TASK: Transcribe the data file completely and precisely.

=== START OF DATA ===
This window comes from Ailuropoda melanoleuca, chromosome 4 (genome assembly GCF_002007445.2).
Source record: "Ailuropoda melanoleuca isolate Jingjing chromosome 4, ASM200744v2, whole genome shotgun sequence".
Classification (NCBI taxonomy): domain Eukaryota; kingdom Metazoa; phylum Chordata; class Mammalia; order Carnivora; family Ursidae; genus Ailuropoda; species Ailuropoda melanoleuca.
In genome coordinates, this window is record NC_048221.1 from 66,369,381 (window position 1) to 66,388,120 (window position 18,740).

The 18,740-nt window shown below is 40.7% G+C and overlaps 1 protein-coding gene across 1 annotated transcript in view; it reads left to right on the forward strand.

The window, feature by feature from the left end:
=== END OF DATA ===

This window comes from Ailuropoda melanoleuca, chromosome 4 (genome assembly GCF_002007445.2).
Source record: "Ailuropoda melanoleuca isolate Jingjing chromosome 4, ASM200744v2, whole genome shotgun sequence".
Classification (NCBI taxonomy): domain Eukaryota; kingdom Metazoa; phylum Chordata; class Mammalia; order Carnivora; family Ursidae; genus Ailuropoda; species Ailuropoda melanoleuca.
In genome coordinates, this window is record NC_048221.1 from 66,369,381 (window position 1) to 66,388,120 (window position 18,740).

The 18,740-nt window shown below is 40.7% G+C and overlaps 1 protein-coding gene across 1 annotated transcript in view; it reads left to right on the forward strand.

The window, feature by feature from the left end: